For this research point, I am asked to choose at least three examples from a list of artists, designers and companies that use floral and leaf motifs and research their practice. I am also asked to determine why these motifs are important, dominant or recurring in their work.
Elizabeth Blackadder DBE, RA, RSA, RSW 1931 Scotland
Elizabeth Blackadder is a Scottish painter and printmaker. She is known mainly for her detailed watercolour paintings of cats and flowers, but she has also produced landscapes, townscapes and other still life arrangements portraying decorated tins and boxes with exotic fish, fruit and vegetables. She was the first woman elected to both the Royal Academy and the Royal Scottish Academy.
She considers space between objects carefully, breaking from traditional still life arrangements by composing her subjects on a flattened background, parallel to the picture plane. Most of her backgrounds are plain or a pale colour. This allows the eye to focus on the quality of the subject without distraction from a busy background. Her work takes the essence of a flower or plant, paring it down to simple shapes and colours.
William Morris Britain 1834 – 1896
Arguably one of the most well-known textile designers of all time, Morris was also a poet, novelist, translator and social activist. He was a member of the Pre-Raphaelite Brotherhood and a key figure in the Arts & Crafts Movement. Morris took inspiration from plants themselves, and images from 16th century woodcuts, illuminated manuscripts and other textiles using floral imagery. His designs were intended to be subtle evocations, rather than literal copies of nature. You certainly see a degree of classical design in his work, particularly his use of acanthus leaves, which symbolises long and enduring life and immortality in Mediterranean countries. He used blocks of repeating, mirror images, often in bold colour palettes.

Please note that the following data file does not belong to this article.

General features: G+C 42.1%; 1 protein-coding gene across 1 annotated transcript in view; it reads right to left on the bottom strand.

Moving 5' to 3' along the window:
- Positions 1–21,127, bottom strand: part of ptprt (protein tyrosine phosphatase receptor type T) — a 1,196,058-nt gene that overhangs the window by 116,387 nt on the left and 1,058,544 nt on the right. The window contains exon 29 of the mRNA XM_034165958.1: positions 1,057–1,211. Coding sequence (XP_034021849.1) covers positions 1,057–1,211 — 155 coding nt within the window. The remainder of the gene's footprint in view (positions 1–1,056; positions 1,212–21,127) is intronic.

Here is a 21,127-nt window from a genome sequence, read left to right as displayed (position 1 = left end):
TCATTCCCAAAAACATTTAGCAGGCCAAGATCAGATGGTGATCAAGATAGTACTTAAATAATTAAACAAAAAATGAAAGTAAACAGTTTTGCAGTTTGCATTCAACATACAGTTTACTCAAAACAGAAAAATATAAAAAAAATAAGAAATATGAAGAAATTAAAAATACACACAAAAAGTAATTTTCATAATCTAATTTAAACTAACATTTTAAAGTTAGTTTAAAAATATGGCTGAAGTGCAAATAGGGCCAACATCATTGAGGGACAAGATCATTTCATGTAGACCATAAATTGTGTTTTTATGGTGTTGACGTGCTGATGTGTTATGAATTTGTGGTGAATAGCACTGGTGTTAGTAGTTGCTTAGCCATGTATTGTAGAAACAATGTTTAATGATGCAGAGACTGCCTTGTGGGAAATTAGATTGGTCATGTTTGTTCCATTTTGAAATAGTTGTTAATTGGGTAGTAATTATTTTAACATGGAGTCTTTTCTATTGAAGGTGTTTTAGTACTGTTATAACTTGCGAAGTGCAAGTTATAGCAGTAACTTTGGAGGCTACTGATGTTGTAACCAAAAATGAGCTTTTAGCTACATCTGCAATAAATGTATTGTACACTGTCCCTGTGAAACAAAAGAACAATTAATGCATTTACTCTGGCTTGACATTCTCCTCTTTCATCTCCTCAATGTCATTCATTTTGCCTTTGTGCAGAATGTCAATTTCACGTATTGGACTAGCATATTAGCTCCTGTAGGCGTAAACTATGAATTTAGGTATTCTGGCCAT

Takashi Murakami Japan 1962
Described as “the Warhol of Japan”, Murakami is known for his blending of high and low arts – synthesising fine art and popular culture, especially through his use of graphic, colourful cartoon style. He is primarily a sculptor and painter. His works are bright, bold and frequently feature images such as smiling flowers, eyes, skulls and mushrooms. He also uses traditional Japanese imagery. They could be described as a fusion of psychedelia and pop-art, hence the comparison with Warhol. To me, there is a distinct Kawaii influence – particularly the ‘cute’ flowers that he favours. Although I’m drawn to the bright-colours and imagery, I can imagine a Murakami exhibition would be migraine-inducing. I chose to research this artist simply because he challenges the idea of ‘art’, but it’s safe to say I’m not sure quite what to think of his work.
Timorous Beasties Alistair McAuley/Paul Simmons Scotland 1990
Timorous Beasties is a design studio established in 1990 in Glasgow, Scotland by Alistair McAuley and Paul Simmonds. They specialise in taking traditional motifs and giving them a modern, edgy twist. Their Glasgow Toile reverses the pastoral images of toiles du Jouy, turning it into an urban landscape with high-rise tower blocks, an aeroplane flying over a church and a drug addict. Their ‘Ruskin’ collection features repeating patterns of birds, flowers and other lavishly rendered representations of the natural world. The ‘Thistle’ collection utilises an iconic symbol of Scotland. The designers acknowledge the influence of William Morris on some of their work.